“To make a great dream come true, the first requirement is a great capacity to dream; the second is persistence.” – Cesar Chavez
In the year 2030, an inventor created a device that enabled Cow* language to be automatically translated to human speech. It allowed Cows to communicate their thoughts to the world; they shared different topics that humans found compelling. The invention quickly gained global attention from the media and became the most talked about in popular culture, so much so that a documentary and a reality show featuring Cows were aired on TV.
Because Cows were simple, funny, and smart, more people began to see them as individuals, prompting a considerable amount of the human population to stop consuming them for food. But it was only until later, when an insider publicly leaked a speech from a survivor Cow, that more people began to pay attention.
The speech contained an emotional and chilling account of the survivor Cow’s horrific experiences while living in a farm; above all else, it revealed the anguish and pain the Cow felt upon seeing the plight of fellow animals who were unable to escape slaughter.
People were reduced to tears; they sympathized and felt guilty for having consumed burgers, milk, and steaks. But because speciesism was deeply ingrained in many others, animal rights advocates still had to fight for the freedom of animals.
It’s now 2050. Animal liberation has been achieved. It was not a smooth-sailing journey, but instead of taking hundreds of years, the straightforward yet groundbreaking invention from 20 years ago helped to fast-track progress.
This is the story that Shiela R. Castillo, Futures Learning Advisor of Center for Engaged Foresight, shared with me when I asked her what an “impossible future” for animals looked like. “Since I started working on Futures, I looked at the word impossible as a relative, rather than an absolute term. A thing is impossible [only if it is] based on a certain reference point. Things that were thought impossible in the past are now possible; even normal in the present.”
According to Castillo, we can learn a lot about the future if we looked at our past. “Although it is not the only way of learning about the future, it certainly could provide insights as to how the future can unfold. So, for me, animal liberation and achieving harmony in the animal kingdom (remember that both include humans) are not impossible futures,” she explained. “Going back to the reference point of impossibility, I would say that there is also a point of possibility.”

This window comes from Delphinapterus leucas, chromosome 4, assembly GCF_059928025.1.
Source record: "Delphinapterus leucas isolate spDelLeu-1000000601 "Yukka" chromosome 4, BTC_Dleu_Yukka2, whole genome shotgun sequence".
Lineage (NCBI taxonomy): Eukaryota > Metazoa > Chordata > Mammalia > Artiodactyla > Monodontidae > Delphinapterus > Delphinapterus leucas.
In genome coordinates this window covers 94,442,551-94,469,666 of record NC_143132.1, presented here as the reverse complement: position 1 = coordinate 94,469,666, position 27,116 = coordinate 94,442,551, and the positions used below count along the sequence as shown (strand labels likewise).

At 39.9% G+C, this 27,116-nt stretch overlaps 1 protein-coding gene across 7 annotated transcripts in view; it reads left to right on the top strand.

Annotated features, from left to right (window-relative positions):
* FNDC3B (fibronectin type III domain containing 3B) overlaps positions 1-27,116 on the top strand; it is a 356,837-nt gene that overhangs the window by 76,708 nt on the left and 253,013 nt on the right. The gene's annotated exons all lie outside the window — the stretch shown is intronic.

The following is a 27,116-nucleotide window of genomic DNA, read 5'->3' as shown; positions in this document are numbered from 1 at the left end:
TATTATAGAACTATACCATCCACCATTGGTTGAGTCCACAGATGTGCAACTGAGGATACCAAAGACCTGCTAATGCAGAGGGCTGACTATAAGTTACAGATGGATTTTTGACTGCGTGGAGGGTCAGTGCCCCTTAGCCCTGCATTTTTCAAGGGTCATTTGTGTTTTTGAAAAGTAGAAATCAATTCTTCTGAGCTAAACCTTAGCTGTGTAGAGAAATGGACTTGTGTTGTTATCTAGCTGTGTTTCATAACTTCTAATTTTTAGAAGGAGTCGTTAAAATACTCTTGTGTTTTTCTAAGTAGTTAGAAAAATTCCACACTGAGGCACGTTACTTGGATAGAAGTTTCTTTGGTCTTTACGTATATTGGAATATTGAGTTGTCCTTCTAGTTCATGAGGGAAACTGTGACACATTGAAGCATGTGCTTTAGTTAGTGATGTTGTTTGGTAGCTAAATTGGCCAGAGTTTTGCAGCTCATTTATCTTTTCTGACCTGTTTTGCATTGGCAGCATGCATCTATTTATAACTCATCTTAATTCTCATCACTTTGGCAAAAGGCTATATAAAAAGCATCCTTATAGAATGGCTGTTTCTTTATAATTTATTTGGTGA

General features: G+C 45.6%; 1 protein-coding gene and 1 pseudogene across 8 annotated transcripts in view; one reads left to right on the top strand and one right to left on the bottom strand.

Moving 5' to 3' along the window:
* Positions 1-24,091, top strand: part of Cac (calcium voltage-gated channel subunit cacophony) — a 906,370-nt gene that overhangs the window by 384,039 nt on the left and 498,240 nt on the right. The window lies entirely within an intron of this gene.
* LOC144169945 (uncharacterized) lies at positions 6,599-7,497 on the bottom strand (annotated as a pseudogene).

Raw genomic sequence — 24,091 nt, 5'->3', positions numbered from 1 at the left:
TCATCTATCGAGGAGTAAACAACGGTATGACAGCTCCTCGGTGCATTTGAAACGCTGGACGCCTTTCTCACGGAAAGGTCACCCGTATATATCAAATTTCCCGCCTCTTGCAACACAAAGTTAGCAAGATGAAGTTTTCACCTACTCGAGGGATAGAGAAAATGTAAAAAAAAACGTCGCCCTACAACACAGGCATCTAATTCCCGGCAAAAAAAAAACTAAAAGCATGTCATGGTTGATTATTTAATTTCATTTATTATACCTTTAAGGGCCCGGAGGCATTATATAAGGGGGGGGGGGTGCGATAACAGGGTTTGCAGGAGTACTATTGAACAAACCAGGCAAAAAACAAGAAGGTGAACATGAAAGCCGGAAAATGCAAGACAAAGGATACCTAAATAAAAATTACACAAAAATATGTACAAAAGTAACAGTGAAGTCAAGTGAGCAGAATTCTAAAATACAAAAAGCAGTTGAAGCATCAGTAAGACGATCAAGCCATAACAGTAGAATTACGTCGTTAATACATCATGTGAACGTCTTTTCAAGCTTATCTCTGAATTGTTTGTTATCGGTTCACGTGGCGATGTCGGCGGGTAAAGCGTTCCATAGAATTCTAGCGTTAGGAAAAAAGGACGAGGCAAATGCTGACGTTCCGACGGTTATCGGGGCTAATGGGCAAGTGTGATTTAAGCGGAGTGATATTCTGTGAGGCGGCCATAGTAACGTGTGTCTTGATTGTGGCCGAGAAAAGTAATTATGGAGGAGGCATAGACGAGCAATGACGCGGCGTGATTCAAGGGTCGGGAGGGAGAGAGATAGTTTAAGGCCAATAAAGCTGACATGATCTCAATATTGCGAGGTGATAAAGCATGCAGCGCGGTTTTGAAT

Shiela approaches issues with a concept called Futures Thinking. But what exactly does it mean? How is it different from just simply making predictions? Will it truly help advance the life of animals?
In this conversation, Castillo allowed a more in-depth look at the concept.
Question: What is Futures Thinking?
Castillo: Futures Thinking is a fur mom finding ways for animal health care to be accessible to all. It is an animal rights activist thinking of how animal liberation can be achieved. It is a vegan looking for new ways to encourage others to adopt the same lifestyle and make veganism mainstream. It is an entrepreneur developing a product or service not yet in the market. It is a politician pushing for animal rights policies that might seem absurd at the moment. It is an ethicist or philosopher exploring how animals rights could be enshrined in the future.
Basically, Futures Thinking is about imagining, creating, and acting for the future to transform today. Whoever you are, [may you be] a student, parent, public servant, or CEO, you have to develop your creativity and anticipatory capacity to be able to move ahead in this fast-paces world.
Q: How will Futures Thinking benefit animals?
C: The great thing about the future is that it’s not here yet. It is a completely open field and we have the agency to imagine and create it. We can shape it the way we want to. But to do that, we have to make decisions today.
And we have to act on those decisions. For me, foresight is only as good as the actions you take on them. I believe that that [actions are] the intrinsic value of foresight. Even if the only decision you make is to rethink the way you think about things, that makes foresight useful.
Alvin Toffler said that in dealing with the future, it is more important to be imaginative than to be right. Think of what you want to achieve and imagine how you would be able to achieve it, and then act on it. You will commit mistakes along the way. You might even fail. Remember that hindsight is always 20/20. But if you are not bold enough just because you are afraid to be wrong, then you are doomed to stagnancy. You are in the same cycle whether it works or not. You are not able to think and act on other, perhaps more creatuve, effective, and impactful ways. Sadly, it is not you but the animals who lose in the long run.
So, let your imagination run wild. As animals lovers and advocates, if you are doing something different, you are breaking new grounds, you are pushing the bar.
Q: How can we make an “impossible future” for animals a possibility?
C: I read Napoleon Hill when I was a kid, even before I understood many of the words in his book. But something really stuck with me: He said whatever the mind of man can conceive and believe, the mind of man can achieve.
And so, we are faced now with what I think is the biggest barrier to animal liberation: lack of imagination. The only [reason] people say animal liberation is impossible is that people can’t imagine it.
Once this barrier is removed, everything else will follow – maybe not easily, but definitely with possibility. Policies will be enacted, systems will be put in place, education will embrace the concept, and it will start to seep into all aspects of life, from day-to-day living and transforming the economy and technology, to becoming the norm and being embedded in culture. It will move from the fringe to mainstream.